Animals in the wild don’t last long without a keen sense of smell. Black bears, for example, use their nose to find food, especially forage like clams, berries, and animal carcasses. Without a good nose, many bears would starve.
Whitetail deer use their sense of smell to stay alive too. Not only do they find food, they also avoid predators with their noses. A deer actually has two “noses,” the kind we’re used to seeing, and a vomeronasal organ, which opens at the roof of the mouth. Scientists believe this organ is used primarily for sniffing out good mating partners, but it still demonstrates a deer’s reliance on smell.
In fact, it’s been estimated that the part of a deer’s brain that interprets smell is nine times larger than a human’s. With more scent receptors than an average dog, deer are fully equipped to smell practically anything, including hunters looking to bag a trophy.
So how can you avoid being smelled out before you get the chance to shoot? Use these simple tips and you’ll give yourself an added advantage in the field.
One of the first things you can do to prevent a buck from smelling you out is to start at ground zero: your body. Good hygiene not only makes your spouse happy, it keeps your body odor from overpowering your clothes. Use scent-free soaps and shampoos, and shower before every single hunt. Follow up with a scent-free deodorant and you’ll be clean, comfortable, and scent-free for hours.
Properly cleaning and drying your hunting clothes is a smart practice, but it won’t do a whole lot of good if you store your apparel with shirts and pants covered in the flowery scent of laundry detergent. Many hunters prefer to seal their hunting clothes in plastic bags and storage containers, keeping their apparel quarantined from encroaching smells.
Your favorite hunting jacket might be the most comfortable and warm piece of clothing in your closet, but if you wear it to work, the bar, the diner, and the shop, it’s going to pick up those smells. If you want your hunting apparel to be as scent-free as possible, leave it at home until it comes time to hunt.
Lots of hunters are very thorough when it comes to keeping their pants, shirts, and jackets scent-free, but then trudge out into the woods wearing boots that have been dragged through mud, gasoline, grass, oil, salt, and hundreds of other contaminants. Remember that contact with the ground means your boots pick up smells quickly. A good practice is to store your boots in a plastic bag, wear a pair of sneakers when driving to your hunting grounds, and put your boots on only when your ready to start walking.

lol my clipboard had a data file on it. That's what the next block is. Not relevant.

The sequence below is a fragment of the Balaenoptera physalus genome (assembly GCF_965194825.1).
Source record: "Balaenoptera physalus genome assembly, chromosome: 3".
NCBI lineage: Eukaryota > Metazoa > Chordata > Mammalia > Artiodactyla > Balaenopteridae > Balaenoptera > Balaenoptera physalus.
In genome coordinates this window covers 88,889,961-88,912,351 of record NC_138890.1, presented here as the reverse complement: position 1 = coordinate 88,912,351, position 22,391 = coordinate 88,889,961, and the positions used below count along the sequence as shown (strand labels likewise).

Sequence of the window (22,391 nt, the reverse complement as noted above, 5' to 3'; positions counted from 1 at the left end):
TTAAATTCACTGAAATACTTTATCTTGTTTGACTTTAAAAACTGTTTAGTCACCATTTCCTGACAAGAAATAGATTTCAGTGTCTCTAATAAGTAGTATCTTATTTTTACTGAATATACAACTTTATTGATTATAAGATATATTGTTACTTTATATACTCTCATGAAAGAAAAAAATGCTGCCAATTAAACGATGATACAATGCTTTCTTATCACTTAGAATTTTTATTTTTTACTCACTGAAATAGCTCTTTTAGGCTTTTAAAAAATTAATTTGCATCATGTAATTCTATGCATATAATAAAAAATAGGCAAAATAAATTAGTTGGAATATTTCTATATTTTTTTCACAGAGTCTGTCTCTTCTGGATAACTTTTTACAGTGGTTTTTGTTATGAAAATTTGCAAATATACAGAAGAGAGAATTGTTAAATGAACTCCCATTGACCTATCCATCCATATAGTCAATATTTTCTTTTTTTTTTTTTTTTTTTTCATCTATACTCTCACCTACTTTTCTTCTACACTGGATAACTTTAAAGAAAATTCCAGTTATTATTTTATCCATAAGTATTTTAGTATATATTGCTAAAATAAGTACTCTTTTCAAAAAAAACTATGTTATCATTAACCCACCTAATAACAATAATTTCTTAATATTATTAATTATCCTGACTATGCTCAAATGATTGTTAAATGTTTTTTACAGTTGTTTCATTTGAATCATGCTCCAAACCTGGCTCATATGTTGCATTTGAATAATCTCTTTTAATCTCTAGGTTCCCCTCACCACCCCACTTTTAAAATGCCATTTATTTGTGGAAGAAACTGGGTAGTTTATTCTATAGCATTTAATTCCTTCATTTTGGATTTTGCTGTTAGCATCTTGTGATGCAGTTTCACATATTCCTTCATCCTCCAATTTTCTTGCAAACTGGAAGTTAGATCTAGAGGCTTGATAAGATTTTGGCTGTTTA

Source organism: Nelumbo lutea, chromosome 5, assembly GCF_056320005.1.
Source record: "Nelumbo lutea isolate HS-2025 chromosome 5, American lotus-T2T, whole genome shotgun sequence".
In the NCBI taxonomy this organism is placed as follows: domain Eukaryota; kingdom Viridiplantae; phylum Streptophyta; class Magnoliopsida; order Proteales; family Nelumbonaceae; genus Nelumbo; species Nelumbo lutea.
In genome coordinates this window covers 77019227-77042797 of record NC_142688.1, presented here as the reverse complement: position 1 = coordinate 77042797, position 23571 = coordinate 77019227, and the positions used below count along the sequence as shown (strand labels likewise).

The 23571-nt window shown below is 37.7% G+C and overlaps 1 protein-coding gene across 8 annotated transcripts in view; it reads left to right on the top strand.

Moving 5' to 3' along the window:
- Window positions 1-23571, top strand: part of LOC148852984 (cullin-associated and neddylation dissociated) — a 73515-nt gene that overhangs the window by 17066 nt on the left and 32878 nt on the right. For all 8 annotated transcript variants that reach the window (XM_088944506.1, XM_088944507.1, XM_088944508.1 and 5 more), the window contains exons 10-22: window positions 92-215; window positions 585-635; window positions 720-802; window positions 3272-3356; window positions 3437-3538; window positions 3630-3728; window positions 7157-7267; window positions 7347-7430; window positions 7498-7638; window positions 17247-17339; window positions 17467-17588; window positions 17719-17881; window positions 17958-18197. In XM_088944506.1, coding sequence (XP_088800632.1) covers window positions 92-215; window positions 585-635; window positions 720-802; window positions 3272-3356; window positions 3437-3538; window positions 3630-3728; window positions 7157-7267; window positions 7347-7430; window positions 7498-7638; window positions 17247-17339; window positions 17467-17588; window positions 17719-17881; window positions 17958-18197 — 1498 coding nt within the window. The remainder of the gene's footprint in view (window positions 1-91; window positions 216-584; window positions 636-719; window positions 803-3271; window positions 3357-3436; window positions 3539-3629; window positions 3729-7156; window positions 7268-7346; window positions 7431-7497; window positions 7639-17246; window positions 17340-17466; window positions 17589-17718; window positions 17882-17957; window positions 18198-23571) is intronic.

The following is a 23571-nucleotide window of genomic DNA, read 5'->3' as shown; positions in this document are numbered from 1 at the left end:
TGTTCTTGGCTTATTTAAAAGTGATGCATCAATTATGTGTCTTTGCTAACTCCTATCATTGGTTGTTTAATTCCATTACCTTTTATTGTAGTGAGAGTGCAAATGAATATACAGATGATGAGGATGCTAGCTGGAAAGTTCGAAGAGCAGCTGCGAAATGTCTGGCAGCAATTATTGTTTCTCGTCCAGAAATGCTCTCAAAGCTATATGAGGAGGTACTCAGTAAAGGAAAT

Having the right clothing can make a big difference in the success of your hunt. NOMAD hunting apparel is leading the way in scent-reduction technology with two innovative techniques. The first is infusing the fabric with nitrates, which masks the body’s odor. The other is a volcanic rock called zeolyte, which traps the odor inside the clothing. With NOMAD hunting apparel, you are better equipped to hide your scent from the buck of a lifetime.
Visit the online store from NOMAD and check out our large selection of hunting apparel. You’ll find a complete collection of layered hunting garments, all designed to give you an advantage in the field.
Hunters have sought shed antlers on the forest floor for as long as they’ve hunted deer. In recent years, antler shed hunting has become more popular than ever. However, while shed hunting is a rewarding activity, it is often difficult at the outset. Fortunately, dedicated NOMADs usually get better at finding antlers as they accumulate more experience. To enjoy success, you’ll want to hone your skills, cloak yourself in the right type of gear and maybe even enlist the help of your dogs. Whether you’re just getting started or have been at it for a while, we hope these antler shed hunting tips will help you improve your take.
No matter the pursuit, sportsmen and sportswomen are always interested in improving their game. If you fish for bass, you’re always after a bigger one than you caught the day before; if you like to stalk gobblers, you’re always on the lookout for a bigger and better bird than the last. Similarly, whitetail hunters are always keen to harvest a bigger buck than they ever have. And this drive will last for the rest of your life. Even if you managed to claim the biggest whitetail buck ever killed, you’d be out again next season, looking for his big brother. In this post, we’ll showcase some of the biggest whitetail deer on record and offer some background on the record keeping process.
Despite the close kinship of deer and elk, both species represent very different challenges to the NOMADs who hunt them. Most experienced hunters and guides would agree that deer are the easier quarry to pursue, but if you learn to embrace the ways in which these species differ and apply the skills you’ve learned hunting deer, you’ll have a much better chance of bagging a big bull. In this article, we’ll cover the difference between deer and elk hunting so you can have the edge over whichever game you choose to pursue.